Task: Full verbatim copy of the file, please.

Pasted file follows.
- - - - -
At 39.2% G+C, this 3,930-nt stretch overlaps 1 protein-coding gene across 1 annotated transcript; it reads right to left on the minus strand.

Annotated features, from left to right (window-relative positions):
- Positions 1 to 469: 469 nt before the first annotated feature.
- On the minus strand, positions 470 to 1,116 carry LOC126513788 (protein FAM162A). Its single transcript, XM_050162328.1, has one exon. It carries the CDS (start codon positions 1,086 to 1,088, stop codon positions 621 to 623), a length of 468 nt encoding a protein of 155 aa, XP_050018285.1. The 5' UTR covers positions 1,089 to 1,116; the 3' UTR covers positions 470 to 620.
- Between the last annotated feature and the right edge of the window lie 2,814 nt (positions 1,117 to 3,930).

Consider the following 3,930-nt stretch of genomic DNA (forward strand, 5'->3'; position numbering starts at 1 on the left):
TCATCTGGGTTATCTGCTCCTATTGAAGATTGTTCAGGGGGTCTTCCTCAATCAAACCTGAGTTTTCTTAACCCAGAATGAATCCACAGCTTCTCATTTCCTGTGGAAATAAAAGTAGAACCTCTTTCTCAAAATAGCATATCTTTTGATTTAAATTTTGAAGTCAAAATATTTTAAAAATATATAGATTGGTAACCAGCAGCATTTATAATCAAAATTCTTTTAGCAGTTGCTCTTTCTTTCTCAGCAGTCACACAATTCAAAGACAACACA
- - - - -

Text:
At 39.2% G+C, this 3,930-nt stretch overlaps 1 protein-coding gene across 1 annotated transcript; it reads right to left on the minus strand.

Annotated features, from left to right (window-relative positions):
- Positions 1 to 469: 469 nt before the first annotated feature.
- On the minus strand, positions 470 to 1,116 carry LOC126513788 (protein FAM162A). Its single transcript, XM_050162328.1, has one exon. It carries the CDS (start codon positions 1,086 to 1,088, stop codon positions 621 to 623), a length of 468 nt encoding a protein of 155 aa, XP_050018285.1. The 5' UTR covers positions 1,089 to 1,116; the 3' UTR covers positions 470 to 620.
- Between the last annotated feature and the right edge of the window lie 2,814 nt (positions 1,117 to 3,930).

Consider the following 3,930-nt stretch of genomic DNA (forward strand, 5'->3'; position numbering starts at 1 on the left):
TCATCTGGGTTATCTGCTCCTATTGAAGATTGTTCAGGGGGTCTTCCTCAATCAAACCTGAGTTTTCTTAACCCAGAATGAATCCACAGCTTCTCATTTCCTGTGGAAATAAAAGTAGAACCTCTTTCTCAAAATAGCATATCTTTTGATTTAAATTTTGAAGTCAAAATATTTTAAAAATATATAGATTGGTAACCAGCAGCATTTATAATCAAAATTCTTTTAGCAGTTGCTCTTTCTTTCTCAGCAGTCACACAATTCAAAGACAACACA